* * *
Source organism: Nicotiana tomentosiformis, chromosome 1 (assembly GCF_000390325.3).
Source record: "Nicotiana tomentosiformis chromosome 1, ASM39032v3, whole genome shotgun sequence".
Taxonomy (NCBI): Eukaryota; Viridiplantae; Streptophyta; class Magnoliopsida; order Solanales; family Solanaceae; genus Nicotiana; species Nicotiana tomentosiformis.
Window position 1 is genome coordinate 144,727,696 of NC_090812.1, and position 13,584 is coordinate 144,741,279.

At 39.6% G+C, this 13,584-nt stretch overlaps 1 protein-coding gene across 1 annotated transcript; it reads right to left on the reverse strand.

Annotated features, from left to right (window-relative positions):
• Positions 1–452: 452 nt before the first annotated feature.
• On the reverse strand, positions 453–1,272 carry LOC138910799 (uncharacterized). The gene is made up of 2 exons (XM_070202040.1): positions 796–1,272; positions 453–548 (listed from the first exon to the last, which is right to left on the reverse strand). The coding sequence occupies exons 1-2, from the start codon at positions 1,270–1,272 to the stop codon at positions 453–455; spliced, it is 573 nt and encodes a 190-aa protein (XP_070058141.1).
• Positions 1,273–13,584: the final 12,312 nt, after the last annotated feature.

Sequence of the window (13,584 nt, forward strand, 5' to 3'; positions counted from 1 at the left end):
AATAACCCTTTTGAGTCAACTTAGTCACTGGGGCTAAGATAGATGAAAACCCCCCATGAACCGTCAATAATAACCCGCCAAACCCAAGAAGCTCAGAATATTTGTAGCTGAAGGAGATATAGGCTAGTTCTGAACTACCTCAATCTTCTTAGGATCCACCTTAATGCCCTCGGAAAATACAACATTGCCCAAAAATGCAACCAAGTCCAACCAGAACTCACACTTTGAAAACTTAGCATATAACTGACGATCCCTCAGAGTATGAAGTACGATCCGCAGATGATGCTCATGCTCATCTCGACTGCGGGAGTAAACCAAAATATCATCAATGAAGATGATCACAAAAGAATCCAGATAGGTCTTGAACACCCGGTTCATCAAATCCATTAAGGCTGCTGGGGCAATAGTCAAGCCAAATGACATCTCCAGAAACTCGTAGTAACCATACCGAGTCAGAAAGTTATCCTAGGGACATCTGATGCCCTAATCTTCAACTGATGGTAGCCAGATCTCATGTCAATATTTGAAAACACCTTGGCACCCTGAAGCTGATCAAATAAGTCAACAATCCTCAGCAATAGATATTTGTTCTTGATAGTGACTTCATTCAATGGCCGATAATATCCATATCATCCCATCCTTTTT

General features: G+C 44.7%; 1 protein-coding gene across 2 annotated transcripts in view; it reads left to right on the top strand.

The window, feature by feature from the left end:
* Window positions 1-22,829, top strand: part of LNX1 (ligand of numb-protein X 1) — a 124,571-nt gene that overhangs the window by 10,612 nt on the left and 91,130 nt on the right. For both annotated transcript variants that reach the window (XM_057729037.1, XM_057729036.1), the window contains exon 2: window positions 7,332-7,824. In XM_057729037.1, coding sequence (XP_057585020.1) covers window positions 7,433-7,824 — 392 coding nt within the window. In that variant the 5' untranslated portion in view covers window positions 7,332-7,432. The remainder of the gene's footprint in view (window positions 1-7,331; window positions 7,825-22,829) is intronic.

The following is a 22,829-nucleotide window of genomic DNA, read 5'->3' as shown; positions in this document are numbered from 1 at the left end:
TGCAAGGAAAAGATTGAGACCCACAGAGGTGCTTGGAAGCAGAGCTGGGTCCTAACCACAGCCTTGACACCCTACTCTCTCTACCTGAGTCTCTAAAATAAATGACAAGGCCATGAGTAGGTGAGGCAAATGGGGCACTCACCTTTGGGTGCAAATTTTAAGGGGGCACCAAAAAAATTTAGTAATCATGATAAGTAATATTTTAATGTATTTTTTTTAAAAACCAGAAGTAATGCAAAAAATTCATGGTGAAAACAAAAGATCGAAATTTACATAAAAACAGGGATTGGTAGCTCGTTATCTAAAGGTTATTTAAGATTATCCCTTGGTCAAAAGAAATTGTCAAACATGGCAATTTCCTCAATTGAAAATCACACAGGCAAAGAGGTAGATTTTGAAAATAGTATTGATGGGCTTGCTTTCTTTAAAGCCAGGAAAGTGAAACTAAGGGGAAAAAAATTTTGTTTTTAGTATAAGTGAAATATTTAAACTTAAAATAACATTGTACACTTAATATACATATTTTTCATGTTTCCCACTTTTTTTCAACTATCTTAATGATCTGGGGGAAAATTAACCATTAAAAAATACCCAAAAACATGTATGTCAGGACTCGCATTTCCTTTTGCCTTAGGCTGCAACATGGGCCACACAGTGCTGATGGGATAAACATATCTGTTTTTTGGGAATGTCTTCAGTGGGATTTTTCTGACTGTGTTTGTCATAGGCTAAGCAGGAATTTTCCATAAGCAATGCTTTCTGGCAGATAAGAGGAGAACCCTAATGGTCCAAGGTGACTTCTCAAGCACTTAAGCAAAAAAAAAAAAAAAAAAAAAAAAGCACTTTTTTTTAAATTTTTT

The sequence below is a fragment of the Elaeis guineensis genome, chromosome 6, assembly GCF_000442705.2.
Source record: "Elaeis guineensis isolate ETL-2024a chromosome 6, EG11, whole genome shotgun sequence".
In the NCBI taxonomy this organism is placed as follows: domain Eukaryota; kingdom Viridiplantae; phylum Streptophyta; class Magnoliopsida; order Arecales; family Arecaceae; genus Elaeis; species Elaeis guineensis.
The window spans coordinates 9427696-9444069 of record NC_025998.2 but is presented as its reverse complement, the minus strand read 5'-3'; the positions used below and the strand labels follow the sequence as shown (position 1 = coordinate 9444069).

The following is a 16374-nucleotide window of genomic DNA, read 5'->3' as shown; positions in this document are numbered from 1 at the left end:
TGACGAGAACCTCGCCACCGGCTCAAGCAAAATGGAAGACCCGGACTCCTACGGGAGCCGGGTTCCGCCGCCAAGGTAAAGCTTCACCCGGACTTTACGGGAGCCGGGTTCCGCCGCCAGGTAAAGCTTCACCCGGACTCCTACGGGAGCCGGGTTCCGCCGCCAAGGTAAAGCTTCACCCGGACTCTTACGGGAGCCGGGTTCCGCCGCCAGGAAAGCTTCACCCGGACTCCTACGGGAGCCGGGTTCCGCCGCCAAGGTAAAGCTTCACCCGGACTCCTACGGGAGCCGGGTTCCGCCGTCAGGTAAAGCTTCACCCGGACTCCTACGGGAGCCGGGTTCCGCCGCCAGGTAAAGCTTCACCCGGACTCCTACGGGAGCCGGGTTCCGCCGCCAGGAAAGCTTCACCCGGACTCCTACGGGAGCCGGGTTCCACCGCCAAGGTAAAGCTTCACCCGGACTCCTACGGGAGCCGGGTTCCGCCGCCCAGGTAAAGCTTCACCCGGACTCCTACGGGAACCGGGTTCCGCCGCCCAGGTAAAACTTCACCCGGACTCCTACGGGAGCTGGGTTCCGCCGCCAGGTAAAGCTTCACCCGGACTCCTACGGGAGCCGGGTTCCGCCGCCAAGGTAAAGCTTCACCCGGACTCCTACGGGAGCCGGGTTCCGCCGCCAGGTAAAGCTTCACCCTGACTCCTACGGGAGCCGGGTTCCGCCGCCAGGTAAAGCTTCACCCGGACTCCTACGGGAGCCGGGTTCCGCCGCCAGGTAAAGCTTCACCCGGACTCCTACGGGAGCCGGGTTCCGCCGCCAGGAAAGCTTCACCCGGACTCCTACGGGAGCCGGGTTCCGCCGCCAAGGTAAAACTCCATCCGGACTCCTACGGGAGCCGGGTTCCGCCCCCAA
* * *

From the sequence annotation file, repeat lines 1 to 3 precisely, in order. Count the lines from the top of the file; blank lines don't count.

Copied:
Source organism: Nicotiana tomentosiformis, chromosome 1 (assembly GCF_000390325.3).
Source record: "Nicotiana tomentosiformis chromosome 1, ASM39032v3, whole genome shotgun sequence".
Taxonomy (NCBI): Eukaryota; Viridiplantae; Streptophyta; class Magnoliopsida; order Solanales; family Solanaceae; genus Nicotiana; species Nicotiana tomentosiformis.